Don't allow drunken drivers to repeat their dangerous crime
What frightens me most as prosecuting attorney isn't some crazed axe murderer, drooling ice addict or a burglar entering my house with a gun. What frightens me most are drunken drivers. The reason is because I am a parent and both my children drive.
Dark alleys aren't nearly as dangerous to me as our roadways. I can avoid alleyways. It is difficult to get to work and enjoy all of our islands without using our highways and byways.
In cases I've personally handled, I've learned nobody is immune from this danger. You can be a 19-year-old and be killed by a 48-year-old drunken off-duty policeman (State v. Arakawa). You can be a 46-year-old on-duty policeman and be killed by a drunken 23-year-old (State v. Coulter). You can be a Father and a Grandfather and watch two of your children and one of your grandchildren killed before your very eyes (State v. Steinseifer).
The fact is that about half of the traffic deaths in Hawaii are alcohol-related. And drunken drivers with prior convictions are a greater risk of causing fatal crashes. Under current law, if a person is caught driving drunk four times in ten years, they lose the privilege of driving for life. If someone has been caught driving drunk four times in ten years there is reason to believe that they were driving drunk just about every time they got behind the wheel of a car that decade. This is not a criminal defendant who deserves either sympathy or leniency.
This year the majority of our legislature passed SB946 which will allow a four-time drunken-driving offender whose license has been revoked for life to get their license back. I hope the majority of the legislature will reconsider this beneficence to repeat drunken drivers and not attempt to override any veto by the Governor.
Instead of worrying that four-time drunken drivers can't drive. I hope our elected state legislators will learn from the lessons of 19-year-old student Dana Ambrose who was killed by a drunken police officer, police officer Dannygriggs Padayao who was killed by a drunken 23-year-old and the Nuuanu family that lost two children and a grandchild to a drunken driver. Each of these homicidal drunken drivers had previously been caught driving drunk.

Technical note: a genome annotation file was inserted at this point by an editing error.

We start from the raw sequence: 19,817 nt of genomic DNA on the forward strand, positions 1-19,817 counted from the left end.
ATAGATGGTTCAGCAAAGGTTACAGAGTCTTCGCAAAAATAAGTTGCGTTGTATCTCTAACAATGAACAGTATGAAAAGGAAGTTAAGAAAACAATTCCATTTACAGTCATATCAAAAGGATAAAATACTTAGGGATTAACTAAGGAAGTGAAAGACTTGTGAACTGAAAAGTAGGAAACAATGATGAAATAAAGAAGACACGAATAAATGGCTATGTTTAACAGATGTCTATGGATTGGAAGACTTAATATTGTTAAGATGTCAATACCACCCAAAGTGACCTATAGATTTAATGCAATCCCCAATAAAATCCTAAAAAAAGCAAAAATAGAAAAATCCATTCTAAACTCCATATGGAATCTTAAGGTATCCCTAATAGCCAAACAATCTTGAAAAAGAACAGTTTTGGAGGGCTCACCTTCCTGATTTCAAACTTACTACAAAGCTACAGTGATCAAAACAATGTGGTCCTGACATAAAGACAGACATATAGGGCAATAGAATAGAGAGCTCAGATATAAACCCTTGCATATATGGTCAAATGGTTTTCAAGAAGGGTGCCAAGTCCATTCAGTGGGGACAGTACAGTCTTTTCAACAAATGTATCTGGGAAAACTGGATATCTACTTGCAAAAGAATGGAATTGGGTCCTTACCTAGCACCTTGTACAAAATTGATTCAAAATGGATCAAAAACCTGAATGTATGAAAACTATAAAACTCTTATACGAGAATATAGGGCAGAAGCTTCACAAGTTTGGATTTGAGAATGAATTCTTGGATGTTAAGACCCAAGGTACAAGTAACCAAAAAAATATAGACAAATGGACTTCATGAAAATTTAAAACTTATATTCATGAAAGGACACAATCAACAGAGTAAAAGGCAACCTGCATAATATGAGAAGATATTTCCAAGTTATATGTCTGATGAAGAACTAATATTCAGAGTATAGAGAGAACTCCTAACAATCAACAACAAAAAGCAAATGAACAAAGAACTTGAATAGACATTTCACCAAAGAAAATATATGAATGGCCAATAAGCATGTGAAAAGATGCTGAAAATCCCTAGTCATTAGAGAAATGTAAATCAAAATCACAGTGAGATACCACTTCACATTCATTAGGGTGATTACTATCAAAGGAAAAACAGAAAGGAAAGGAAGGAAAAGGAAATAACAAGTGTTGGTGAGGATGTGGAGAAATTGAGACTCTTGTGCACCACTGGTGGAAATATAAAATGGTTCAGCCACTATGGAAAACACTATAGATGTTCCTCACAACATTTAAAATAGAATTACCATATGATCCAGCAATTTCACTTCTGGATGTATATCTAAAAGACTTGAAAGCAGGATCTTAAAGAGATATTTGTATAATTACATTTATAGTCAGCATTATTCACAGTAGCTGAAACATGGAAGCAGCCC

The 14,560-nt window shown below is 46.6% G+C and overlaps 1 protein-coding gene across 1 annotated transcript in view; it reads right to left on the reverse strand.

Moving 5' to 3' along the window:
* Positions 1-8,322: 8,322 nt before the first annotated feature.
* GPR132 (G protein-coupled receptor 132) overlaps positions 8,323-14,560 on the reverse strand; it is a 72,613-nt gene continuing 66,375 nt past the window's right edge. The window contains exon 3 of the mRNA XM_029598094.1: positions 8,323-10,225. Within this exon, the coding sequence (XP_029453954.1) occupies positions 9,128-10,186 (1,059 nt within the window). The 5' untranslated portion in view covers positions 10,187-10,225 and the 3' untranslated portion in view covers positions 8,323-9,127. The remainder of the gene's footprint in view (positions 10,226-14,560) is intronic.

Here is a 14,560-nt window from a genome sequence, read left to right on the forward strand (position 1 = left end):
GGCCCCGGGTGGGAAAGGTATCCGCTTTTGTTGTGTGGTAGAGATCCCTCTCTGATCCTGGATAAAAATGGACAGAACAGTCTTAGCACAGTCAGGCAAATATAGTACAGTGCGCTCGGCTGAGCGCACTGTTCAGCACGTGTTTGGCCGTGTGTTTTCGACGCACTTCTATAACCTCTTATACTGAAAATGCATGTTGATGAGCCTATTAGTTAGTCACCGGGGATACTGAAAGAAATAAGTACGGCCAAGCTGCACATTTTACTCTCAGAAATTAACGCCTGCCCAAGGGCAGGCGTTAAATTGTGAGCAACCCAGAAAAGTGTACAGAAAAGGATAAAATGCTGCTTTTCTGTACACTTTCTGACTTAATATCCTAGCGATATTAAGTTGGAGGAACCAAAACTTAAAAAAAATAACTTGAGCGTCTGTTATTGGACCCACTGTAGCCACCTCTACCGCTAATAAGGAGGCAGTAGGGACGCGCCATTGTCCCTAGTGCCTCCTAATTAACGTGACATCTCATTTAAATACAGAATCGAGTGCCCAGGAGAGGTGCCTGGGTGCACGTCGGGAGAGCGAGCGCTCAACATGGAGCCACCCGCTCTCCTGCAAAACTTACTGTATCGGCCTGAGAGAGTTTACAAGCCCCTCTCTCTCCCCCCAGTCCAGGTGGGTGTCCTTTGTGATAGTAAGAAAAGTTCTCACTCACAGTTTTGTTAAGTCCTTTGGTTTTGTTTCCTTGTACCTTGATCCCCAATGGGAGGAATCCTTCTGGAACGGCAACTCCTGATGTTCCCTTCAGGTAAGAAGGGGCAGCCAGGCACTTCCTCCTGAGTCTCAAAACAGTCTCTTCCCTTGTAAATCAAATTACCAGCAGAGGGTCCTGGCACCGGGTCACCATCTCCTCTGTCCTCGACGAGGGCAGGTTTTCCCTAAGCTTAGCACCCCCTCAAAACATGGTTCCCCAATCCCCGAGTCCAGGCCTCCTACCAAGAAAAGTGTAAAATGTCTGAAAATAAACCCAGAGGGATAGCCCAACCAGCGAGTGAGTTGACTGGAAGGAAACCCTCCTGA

Peter B. Carlisle
City and County of Honolulu
Medicaid chiropractic bill is bad medicine
The governor has stated her intent to veto House Bill 436
, which would mandate that Medicaid and QUEST cover chiropractic services. I support the veto of this bill.
I am concerned that the Legislature intends to override the governor's veto of HB 436. Medicaid and QUEST are intended to be basic medical assistance programs. Chiropractic services are not basic medical services that should be included in this "safety net" state program.
The stated purpose of this bill is to "improve health care access in Hawaii by requiring medical assistance programs such as QUEST and Medicaid to include chiropractic coverage." However, enactment of this law will actually harm access to quality health care.
Physician reimbursement rates under Medicaid and QUEST have remained low. As a consequence, a substantial number of Hawaii physicians have stopped accepting Medicaid or QUEST, and other physicians have left the state. Any additional money that is available for these two programs should be used to increase physician reimbursements.
It would be a bad precedent if this bill became law. If more people use chiropractic services than anticipated, then even more money will have to be appropriated to cover these services. In addition, in tough financial times, other services may have to be cut to ensure funding for these services.
Accordingly, I urge the Legislature to not override the governor's anticipated veto.
Linda Rasmussen, M.D.
Hawaii Medical Association
If bill becomes law adoptees will suffer
While the Infant Abandonment Legalization Act (Safe Haven) may be admirable in trying to save lives, I cannot support this bill. I'm an adoptee from a closed adoption. I never knew who my birth parents were, why I was given up for adoption or what medical and genetic history I had. That lack of information continues to haunt me.